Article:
(e.g. World of 7 Billion)
Benefits of universal education
In the world’s more developed countries, school attendance is compulsory and public schools provide a free education for children and adolescents
Education is a human right and a strong catalyst for social progress. According to UNICEF, getting every
Practicable is "able to be done or put into practice successfully."
Feasible is "possible to do easily or conveniently."
They are listed as synonyms of each other.
So in an official sense they are interchangeable. From a native speaker I would think of practicable being applied to an action that is repeatable stemming from the word practice. Example- "...
The machine should be serviced after 10 uses. However, it is more likely that a machine service would happen on a regular schedule rather than after a number of uses. The machine should be serviced every 6 months.
They aren't the same.
"Feasible" means "you are able to do it". "Practicable" means "it makes sense to do it".
For example, "we'll build a bridge across the Atlantic as soon as it's feasible" would mean, as soon as we figure out the challenges in building the bridge, we're building it regardless of cost or potential use.
On the other hand, "we'll build a ...
Formally a "usurer", more colloquially a "loan shark". These terms imply illegal or at least highly immoral actions. "Usuary" has a religious connotation, and is not often seen outside of that context. Traditionally Christians were forbidden by their religion to charge interest on a loan. You could use "moneylender" with less explicit negative meaning.
I have recently had a similar conversation with my daughter. I told her things like "You will regret it later if you don't" and "This will really help you down the road" and "All of the best jobs require a college degree".
But I agree with @Smock about using "It's for your own good". That's really only used when you have control and are forcing someone to ...
I agree with your assessment of the difference in usage between advantage and virtue.
If you use virtue alone, it indicates morality, such as your example Patience is one of his virtues. Though for it to sound more natural, I would say something like Patience is a virtue, and he has it in spades. (Having something "in spades" means you have a lot of it.)...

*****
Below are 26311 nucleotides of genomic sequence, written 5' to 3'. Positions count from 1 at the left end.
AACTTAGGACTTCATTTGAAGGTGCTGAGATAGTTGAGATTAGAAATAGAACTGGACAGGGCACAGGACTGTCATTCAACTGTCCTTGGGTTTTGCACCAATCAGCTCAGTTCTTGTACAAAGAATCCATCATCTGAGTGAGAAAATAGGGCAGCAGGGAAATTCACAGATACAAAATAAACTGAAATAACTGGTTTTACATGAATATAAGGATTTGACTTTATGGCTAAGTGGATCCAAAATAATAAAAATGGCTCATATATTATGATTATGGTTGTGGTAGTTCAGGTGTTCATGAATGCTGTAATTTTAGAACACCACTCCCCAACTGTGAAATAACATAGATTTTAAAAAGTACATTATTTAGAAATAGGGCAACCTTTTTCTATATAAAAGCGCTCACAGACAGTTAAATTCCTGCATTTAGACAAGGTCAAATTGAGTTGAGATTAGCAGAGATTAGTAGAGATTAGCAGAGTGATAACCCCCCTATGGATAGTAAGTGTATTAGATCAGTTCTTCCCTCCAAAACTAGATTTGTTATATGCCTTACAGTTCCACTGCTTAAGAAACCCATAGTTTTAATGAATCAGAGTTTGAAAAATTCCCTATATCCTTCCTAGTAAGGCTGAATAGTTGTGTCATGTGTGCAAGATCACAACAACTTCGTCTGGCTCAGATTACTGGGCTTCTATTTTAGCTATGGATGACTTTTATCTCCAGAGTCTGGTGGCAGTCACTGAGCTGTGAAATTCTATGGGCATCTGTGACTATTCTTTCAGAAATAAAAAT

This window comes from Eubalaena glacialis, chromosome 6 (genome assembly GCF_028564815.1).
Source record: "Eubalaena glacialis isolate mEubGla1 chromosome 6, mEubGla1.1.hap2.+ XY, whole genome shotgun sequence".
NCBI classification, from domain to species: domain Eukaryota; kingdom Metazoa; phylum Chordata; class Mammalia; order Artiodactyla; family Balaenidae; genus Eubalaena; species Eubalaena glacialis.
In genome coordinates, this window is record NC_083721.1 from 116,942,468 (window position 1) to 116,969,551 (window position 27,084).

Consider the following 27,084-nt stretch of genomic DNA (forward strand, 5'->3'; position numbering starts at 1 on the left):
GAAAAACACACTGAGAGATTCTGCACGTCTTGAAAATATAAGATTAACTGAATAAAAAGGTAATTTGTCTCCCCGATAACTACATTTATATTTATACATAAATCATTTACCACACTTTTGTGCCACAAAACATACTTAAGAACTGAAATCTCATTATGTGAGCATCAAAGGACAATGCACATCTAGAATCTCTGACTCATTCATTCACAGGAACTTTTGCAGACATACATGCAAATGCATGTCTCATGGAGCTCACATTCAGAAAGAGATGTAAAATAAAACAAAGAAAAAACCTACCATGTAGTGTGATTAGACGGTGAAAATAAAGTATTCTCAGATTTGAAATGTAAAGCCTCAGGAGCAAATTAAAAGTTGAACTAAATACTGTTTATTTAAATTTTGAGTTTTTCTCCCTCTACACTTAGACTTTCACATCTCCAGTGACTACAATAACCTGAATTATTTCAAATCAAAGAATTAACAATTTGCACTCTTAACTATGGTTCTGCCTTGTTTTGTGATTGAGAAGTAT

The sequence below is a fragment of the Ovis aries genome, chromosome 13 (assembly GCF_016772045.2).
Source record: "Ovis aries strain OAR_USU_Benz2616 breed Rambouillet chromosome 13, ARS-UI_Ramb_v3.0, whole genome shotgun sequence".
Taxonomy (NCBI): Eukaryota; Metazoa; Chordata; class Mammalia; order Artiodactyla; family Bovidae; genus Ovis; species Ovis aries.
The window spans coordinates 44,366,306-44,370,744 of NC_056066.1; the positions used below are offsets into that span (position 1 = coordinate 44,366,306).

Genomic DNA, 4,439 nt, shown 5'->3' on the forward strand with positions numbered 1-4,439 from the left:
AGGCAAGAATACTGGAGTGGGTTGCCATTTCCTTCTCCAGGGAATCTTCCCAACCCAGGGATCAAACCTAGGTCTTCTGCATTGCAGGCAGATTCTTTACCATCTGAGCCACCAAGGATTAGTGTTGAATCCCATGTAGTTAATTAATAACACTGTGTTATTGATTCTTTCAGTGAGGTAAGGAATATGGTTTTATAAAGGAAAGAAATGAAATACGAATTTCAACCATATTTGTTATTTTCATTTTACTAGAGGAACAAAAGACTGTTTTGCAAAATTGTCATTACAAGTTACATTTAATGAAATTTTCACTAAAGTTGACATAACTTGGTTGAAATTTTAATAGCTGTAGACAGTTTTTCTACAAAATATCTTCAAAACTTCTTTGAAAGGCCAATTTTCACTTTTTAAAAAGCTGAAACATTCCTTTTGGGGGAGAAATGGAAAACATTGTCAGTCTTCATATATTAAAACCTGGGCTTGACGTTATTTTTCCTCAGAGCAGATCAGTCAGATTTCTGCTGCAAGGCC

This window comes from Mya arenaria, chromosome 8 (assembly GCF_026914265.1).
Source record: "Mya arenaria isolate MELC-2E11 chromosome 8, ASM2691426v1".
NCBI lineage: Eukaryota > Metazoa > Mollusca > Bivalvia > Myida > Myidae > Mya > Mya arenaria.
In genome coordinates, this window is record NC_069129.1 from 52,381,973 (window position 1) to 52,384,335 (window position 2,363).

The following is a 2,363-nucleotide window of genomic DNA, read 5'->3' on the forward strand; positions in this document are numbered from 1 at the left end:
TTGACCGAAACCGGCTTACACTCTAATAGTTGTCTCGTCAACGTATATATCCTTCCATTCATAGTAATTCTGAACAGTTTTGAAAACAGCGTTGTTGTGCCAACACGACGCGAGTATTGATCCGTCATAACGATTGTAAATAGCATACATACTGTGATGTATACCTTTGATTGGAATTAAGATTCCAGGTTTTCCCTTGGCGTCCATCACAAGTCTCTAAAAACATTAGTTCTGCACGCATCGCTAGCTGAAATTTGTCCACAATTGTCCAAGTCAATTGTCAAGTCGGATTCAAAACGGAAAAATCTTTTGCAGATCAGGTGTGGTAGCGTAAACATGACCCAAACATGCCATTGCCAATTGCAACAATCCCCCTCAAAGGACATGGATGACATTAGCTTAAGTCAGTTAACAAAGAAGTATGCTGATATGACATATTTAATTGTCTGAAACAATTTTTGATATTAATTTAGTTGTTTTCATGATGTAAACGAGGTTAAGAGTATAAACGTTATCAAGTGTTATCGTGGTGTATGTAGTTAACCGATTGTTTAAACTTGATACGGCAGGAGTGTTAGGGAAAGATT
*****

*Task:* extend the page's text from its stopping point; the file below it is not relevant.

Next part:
Stick with "Husband" and "Wife" for the full, legally married terms.
However, the "pre-marriage contract" you are attempting to (re)invent for your story is a betrothal. The people thus joined are each others' "betrothed".
A betrothal was a semi-binding contract, typically with "exit" clauses for both parties. Sometimes - typically among nobility - a ...
In legal contexts, one can say: legal wife versus common-law wife.
But I am his legal wife. [a character might say]
That means I married him under the law.
In a dialogue, here, we'd say legally married or legal wife.
Civil registry in AmE is vital records office. Civil registry is used in English sometimes but it is inevitably a translation from French ...
The two are already married on paper.
Btw. the reverse case happens all the time. People get married without going to the registry office - they have a big party, perform the required rites at their local place of worship and then they are considered husband and wife for all purposes that matter to their community. It is just in places with a sufficiently ...
Attention: My answer is not officially recognized in any textbook or by any english language scholars.
I admit that my answer manipulates the rules of english to conform to a specific style of writing used by very small group of authors and scholars.
If you use my answer in any other context besides creative writing or poetry, ...
I would actually say none of your examples are particularly idiomatic, and I would personally just say:
Highly skilled translators.
My reason is that "expert" refers to someone who is a master (having complete mastery) of a particular field, and while translation is a field of work it is fairly unique in that you could be skilled in just 2 or 3 different ...
He/it has caused a loss to me.
It's not grammatically incorrect but it sounds stilted.
"a loss" can also suggest that you lost something other than money (an object, something metaphysical, ...). Lost money (in your intended sense, most notably that of your first example) is often referred to as a cost.
For your particular examples, I would use the ...
Yes, you can say that someone caused you "loss", although it would be phrased:
He caused me a loss.
He caused me to suffer a loss.
This is normally used specifically for financial losses, and so only your second example really fits this.
In law (UK law at least), when someone causes any kind of loss to another person that loss can also ...